Our View: Long-term plan is key to prison issue

August 6, 2013 

The expected occurred. The U.S. Supreme Court — in a 17-word, terse 6-3 ruling Friday — rejected Gov. Jerry Brown's latest attempt to stall on the 2009 order to get the populations in 33 state prisons to 137.5 percent of design capacity (about 110,000 inmates) by Dec. 31.

But the Brown administration says it will continue to press full appeal of the population reduction order. Having dug a deep hole, the governor keeps digging.

Brown's secretary of corrections, Jeffrey Beard, told The Sacramento Bee's editorial board Monday that the state will comply with the population order, but that the plan is "still a work in progress" and focused only on the short-term Dec. 31 deadline — not on achieving long-term, sustainable prison population reductions. That's not a good sign.

The Brown administration apparently thought that the Public Safety Realignment Act of 2011 — having people convicted of nonserious, nonviolent and nonsexual crimes serve their time with the counties rather than being sentenced to state prison — alone would get California's 33 crowded state prisons from 141,000 inmates to 110,000 in two years.

The governor really did not plan for further action.

So the court's Friday ruling means a scramble is on to get from today's 119,000 inmates to 110,000 by year's end with short-term fixes — housing 8,900 California inmates in private out-of-state prisons; leasing 600 jail beds in Alameda County and 1,100 in an empty facility in Los Angeles County; reopening some of the community corrections facilities that peaked at 5,900 inmates in 2008 but were closed in 2011; expanding geriatric parole among the 6,500 inmates who are 60 or older; and expanding earned-time credits for inmates who complete education, vocational training and treatment programs.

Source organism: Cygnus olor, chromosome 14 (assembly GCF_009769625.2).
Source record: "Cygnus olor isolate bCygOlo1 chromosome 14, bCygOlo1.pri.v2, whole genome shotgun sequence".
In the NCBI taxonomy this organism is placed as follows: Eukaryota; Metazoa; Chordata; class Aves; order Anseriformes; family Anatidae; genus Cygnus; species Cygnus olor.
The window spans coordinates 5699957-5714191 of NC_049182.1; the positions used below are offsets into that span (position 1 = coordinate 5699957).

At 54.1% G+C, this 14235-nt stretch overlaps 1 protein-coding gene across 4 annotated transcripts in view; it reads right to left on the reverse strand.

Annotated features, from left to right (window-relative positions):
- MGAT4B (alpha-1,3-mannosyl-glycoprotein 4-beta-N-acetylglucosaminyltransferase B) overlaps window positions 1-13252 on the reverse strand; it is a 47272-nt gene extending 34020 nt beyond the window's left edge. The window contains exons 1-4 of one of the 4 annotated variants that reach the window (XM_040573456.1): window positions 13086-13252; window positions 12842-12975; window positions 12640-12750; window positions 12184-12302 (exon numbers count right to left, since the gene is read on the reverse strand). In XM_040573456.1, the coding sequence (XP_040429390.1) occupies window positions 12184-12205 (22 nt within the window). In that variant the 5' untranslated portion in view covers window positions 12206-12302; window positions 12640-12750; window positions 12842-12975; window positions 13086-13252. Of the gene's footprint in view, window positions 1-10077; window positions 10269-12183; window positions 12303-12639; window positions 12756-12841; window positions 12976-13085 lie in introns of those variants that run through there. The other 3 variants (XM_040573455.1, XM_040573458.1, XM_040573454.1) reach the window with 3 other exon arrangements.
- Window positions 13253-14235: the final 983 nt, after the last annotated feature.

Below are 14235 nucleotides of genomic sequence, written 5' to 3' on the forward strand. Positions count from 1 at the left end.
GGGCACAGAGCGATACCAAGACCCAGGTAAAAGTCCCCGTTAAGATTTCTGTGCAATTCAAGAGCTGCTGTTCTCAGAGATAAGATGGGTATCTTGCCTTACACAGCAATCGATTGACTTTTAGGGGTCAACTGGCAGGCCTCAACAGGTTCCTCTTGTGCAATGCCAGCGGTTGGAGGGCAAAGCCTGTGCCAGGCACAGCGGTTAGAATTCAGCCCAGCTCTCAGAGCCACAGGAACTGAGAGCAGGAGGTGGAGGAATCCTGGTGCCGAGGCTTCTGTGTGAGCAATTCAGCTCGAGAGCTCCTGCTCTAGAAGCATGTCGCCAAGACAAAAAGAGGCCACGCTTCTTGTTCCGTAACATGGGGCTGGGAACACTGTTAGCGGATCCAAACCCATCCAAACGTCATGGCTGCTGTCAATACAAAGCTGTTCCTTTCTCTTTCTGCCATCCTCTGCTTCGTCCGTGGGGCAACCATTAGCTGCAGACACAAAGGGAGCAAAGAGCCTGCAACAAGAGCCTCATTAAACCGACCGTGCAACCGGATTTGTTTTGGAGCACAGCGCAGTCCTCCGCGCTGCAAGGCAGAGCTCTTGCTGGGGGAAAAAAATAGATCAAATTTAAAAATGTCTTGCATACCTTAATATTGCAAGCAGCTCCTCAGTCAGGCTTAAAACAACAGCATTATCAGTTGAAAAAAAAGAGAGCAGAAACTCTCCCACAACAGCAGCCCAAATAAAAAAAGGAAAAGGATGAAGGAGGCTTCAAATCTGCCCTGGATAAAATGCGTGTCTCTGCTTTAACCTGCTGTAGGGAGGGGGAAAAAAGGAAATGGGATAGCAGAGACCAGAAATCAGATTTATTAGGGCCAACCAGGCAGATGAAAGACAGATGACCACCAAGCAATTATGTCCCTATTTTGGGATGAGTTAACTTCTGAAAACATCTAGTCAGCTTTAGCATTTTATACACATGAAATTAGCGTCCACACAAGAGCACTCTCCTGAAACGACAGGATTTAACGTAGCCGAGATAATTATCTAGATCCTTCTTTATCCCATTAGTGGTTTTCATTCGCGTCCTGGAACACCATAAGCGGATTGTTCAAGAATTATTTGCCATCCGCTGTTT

These steps easily should get the state to less than the population cap by Dec. 31.

Beard told the editorial board that the department is not considering changing inmate eligibility to work at fire camps. But the legislative analyst's office last year recommended changing the eligibility criteria to consider risk. The prisons have 30,000 low-security inmates. As late as 1968, those convicted of murder were eligible, but now inmates with serious or violent offenses are prohibited, even if they are rated low risk.

The state not only should fill, but should expand the 4,500 fire camp spots. As late as 1992, the state had nearly 6,000 inmates in 49 camps. We need trained fire crews more than ever.

But the real task is how to make crowding reductions last. There the state essentially has two choices.

It could rejigger who goes to prison and how long they stay — as other states such as North Carolina, Virginia and 21 others have done with sentencing commissions. The aim of a sentencing commission would be to remedy the effects of "drive-by bill-of-the-week" legislation in California that has created widely varying penalties for similar crimes. Brown should make this a high priority.

Or the state could launch a prison building boom, which will have an immediate cost of construction and the long-term cost of staffing those prisons.

Let's avoid a repeat of the expensive 21-year, 22-prison building binge that began in 1984. This "if you build it, they will come" attitude, ironically, got us into the crowding mess.

For the governor and legislators, the goal in the next five months not only should be to meet the population cap by Dec. 31, but to craft a plan for sticking to it over the long term.

Court appeals, hoping for delays, amount to avoidance behavior and are not a viable criminal justice or public safety strategy.

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